What’s in a name? A lot, for the limb-girdle muscular dystrophy community.
There’s a lot at stake in how we refer to limb-girdle muscular dystrophy, especially for patients, caregivers and medical professionals managing this complex group of diseases.
A quick primer on LGMD
Limb-girdle muscular dystrophy (LGMD) identifies a group of diseases in males and females that cause progressive weakening and wasting of the muscles that “girdle” the shoulders, hips, upper arms and legs.1 There are more than 30 distinct subtypes of LGMD, each with a unique genetic mutation and its own distinct symptoms, progression, and treatment approaches. The mutations involve the coding for specific proteins that control muscle function, regulation and repair.2
As we learn more about LGMDs and researchers discover new variations, the number of subtypes will increase, adding to the complexity of in terms of symptoms, potential treatments and clinical trials. It’s a new challenge to address in this fast-paced era of genetic medicine, and the nomenclature being used matters.
Out with the old and in with the new?
The term “limb-girdle muscular dystrophy” was introduced in 1954 to describe a heterogeneous group of disorders. By the 1990s, advances in molecular genetics allowed for more specific characterization of a number of LGMD variants, prompting an international consortium to classify the condition by subtype in 1995. However, further scientific developments and the number of subtypes have made that format impractical, so a new classification system was developed. 3
The conventional naming system uses an alpha-numeric system to denote the mode of inheritance – dominant (characterized by the number 1), in which the gene is passed down from a single parent, or recessive (characterized by the number 2), in which both parents pass along the gene – and the order in which the disease gene was discovered (characterized alphabetically).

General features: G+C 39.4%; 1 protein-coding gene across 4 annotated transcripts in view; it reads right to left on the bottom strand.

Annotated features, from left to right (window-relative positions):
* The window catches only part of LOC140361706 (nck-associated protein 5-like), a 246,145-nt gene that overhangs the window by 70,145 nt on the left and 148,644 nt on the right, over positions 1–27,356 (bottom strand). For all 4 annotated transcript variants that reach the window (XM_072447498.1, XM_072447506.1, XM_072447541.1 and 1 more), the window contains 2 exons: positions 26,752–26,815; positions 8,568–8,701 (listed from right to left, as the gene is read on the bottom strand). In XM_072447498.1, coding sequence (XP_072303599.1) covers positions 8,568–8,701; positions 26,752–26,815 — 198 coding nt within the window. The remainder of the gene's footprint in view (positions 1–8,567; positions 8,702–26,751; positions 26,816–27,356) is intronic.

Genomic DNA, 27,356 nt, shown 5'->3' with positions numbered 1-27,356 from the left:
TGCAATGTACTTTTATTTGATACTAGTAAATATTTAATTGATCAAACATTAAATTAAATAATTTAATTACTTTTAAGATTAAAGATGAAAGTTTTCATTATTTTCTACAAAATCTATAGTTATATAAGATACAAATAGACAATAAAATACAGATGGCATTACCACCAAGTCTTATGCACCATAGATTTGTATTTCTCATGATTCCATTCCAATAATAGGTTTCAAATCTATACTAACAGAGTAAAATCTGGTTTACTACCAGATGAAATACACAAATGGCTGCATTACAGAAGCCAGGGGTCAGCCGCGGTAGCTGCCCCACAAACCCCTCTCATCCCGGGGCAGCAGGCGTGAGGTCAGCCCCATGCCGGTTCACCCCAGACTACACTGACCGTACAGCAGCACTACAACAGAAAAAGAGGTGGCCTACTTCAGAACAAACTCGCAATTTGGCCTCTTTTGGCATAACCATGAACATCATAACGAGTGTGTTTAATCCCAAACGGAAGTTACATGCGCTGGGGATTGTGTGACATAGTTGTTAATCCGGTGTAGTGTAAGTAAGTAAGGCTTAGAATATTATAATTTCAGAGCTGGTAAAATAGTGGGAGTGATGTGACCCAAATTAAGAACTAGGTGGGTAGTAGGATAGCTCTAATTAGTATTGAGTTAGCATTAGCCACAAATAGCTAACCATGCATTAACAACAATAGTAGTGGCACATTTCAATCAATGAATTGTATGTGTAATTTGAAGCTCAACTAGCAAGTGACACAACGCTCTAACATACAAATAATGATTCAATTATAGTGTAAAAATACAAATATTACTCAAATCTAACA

The most recent discovery is classified as LGMD2Z, meaning the next would draw the name LGMD2AA. In addition to being a confusing “alphabet soup,” this format is not in conformance with current scientific standards.3
New scientific discoveries are making an already complex disease even more complex, prompting a diverse group of stakeholders to convene and fix it. Their new nomenclature convention, detailed in a paper in the journal Neuromuscular Disorders, uses a new formula that includes the subtype classification:
LGMD + inheritance (‘R’ or ‘D’) + order of discovery (number) + affected protein.
As an example, under the new classification, LGMD Type 2E (LGMD2E) becomes LGMDR4 (β-sarcoglycan). Many physicians are already using the new naming classification, but it hasn’t fully caught on with industry yet, meaning you will continue see the older names in use.
We are in the process of implementing these new classification guidelines for our LGMD gene therapies currently in development and people will see both names used for quite some time,” said Pratik Parikh, director of global medical affairs for LGMD gene therapy at Sarepta Therapeutics. “At Sarepta, it’s important for us to keep our program names updated and have them reflect what the LGMD community is doing to help patients better understand their subtype and manage their diagnosis.”
A new hope with gene therapy
In the new era of gene therapy, a genetic test or genome sequencing can confirm a specific LGMD diagnosis and help identify the specific mutation subtype.4 For patients and the LGMD community at large, confirming a subtype is important because it can inform the development of clinical trials and potential treatments for that specific subtype.
A confirmed subtype is crucial for patients looking for an appropriate clinical trial, which is why diagnosis—which often involves genetic testing—is critical. Each LGMD subtype is a distinct disease, and if there is not a gene therapy in development for a subtype, researchers are still able to use the diagnostic information to better understand how these different diseases progress, design future clinical trials and develop new treatments.
- Several programs in the U.S. offer free, no-cost genetic testing to identify an LGMD subtype, for more information please visit limbgirdle.com/genetic-testing
- Additional information for patients and families is also available at limbgirdle.com
- LGMD Fact Sheet for Media
- More information on Sarepta’s investigational treatments for LGMDs
2. Murphy AP, Straub V. J Neuromuscul Dis. 2015 Jul 22;2(s2):S7-S19.
3. Straub V, et al. Neuromuscular Disorders. 2018; 28:702-710